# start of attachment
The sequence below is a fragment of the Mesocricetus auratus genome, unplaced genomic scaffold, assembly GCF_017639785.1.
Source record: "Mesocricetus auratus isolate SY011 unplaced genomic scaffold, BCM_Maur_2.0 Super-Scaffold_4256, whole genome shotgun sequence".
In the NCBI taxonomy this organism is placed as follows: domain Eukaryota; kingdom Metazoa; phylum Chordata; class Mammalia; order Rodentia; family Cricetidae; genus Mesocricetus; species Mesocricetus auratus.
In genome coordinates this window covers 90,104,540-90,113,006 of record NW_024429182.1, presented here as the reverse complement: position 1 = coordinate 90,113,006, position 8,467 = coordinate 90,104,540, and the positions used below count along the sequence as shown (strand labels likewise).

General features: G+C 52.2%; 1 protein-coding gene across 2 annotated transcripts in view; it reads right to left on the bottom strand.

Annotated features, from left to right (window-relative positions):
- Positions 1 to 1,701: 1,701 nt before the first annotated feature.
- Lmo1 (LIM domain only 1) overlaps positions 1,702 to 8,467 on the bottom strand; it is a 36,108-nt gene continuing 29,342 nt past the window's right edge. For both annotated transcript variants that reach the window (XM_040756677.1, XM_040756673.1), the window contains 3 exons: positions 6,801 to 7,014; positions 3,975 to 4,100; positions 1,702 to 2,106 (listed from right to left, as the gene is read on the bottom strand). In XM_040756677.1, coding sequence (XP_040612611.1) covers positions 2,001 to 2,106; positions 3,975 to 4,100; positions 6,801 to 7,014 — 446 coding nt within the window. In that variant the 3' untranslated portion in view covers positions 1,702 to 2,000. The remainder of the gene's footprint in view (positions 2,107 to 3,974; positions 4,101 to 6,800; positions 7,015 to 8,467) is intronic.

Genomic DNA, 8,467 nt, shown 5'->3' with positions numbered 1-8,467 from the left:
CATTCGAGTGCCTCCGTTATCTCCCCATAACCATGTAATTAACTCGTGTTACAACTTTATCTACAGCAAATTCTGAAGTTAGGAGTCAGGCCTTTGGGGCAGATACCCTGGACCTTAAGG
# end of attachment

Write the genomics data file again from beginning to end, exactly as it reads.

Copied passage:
The sequence below is a fragment of the Mesocricetus auratus genome, unplaced genomic scaffold, assembly GCF_017639785.1.
Source record: "Mesocricetus auratus isolate SY011 unplaced genomic scaffold, BCM_Maur_2.0 Super-Scaffold_4256, whole genome shotgun sequence".
In the NCBI taxonomy this organism is placed as follows: domain Eukaryota; kingdom Metazoa; phylum Chordata; class Mammalia; order Rodentia; family Cricetidae; genus Mesocricetus; species Mesocricetus auratus.
In genome coordinates this window covers 90,104,540-90,113,006 of record NW_024429182.1, presented here as the reverse complement: position 1 = coordinate 90,113,006, position 8,467 = coordinate 90,104,540, and the positions used below count along the sequence as shown (strand labels likewise).

General features: G+C 52.2%; 1 protein-coding gene across 2 annotated transcripts in view; it reads right to left on the bottom strand.

Annotated features, from left to right (window-relative positions):
- Positions 1 to 1,701: 1,701 nt before the first annotated feature.
- Lmo1 (LIM domain only 1) overlaps positions 1,702 to 8,467 on the bottom strand; it is a 36,108-nt gene continuing 29,342 nt past the window's right edge. For both annotated transcript variants that reach the window (XM_040756677.1, XM_040756673.1), the window contains 3 exons: positions 6,801 to 7,014; positions 3,975 to 4,100; positions 1,702 to 2,106 (listed from right to left, as the gene is read on the bottom strand). In XM_040756677.1, coding sequence (XP_040612611.1) covers positions 2,001 to 2,106; positions 3,975 to 4,100; positions 6,801 to 7,014 — 446 coding nt within the window. In that variant the 3' untranslated portion in view covers positions 1,702 to 2,000. The remainder of the gene's footprint in view (positions 2,107 to 3,974; positions 4,101 to 6,800; positions 7,015 to 8,467) is intronic.

Genomic DNA, 8,467 nt, shown 5'->3' with positions numbered 1-8,467 from the left:
CATTCGAGTGCCTCCGTTATCTCCCCATAACCATGTAATTAACTCGTGTTACAACTTTATCTACAGCAAATTCTGAAGTTAGGAGTCAGGCCTTTGGGGCAGATACCCTGGACCTTAAGG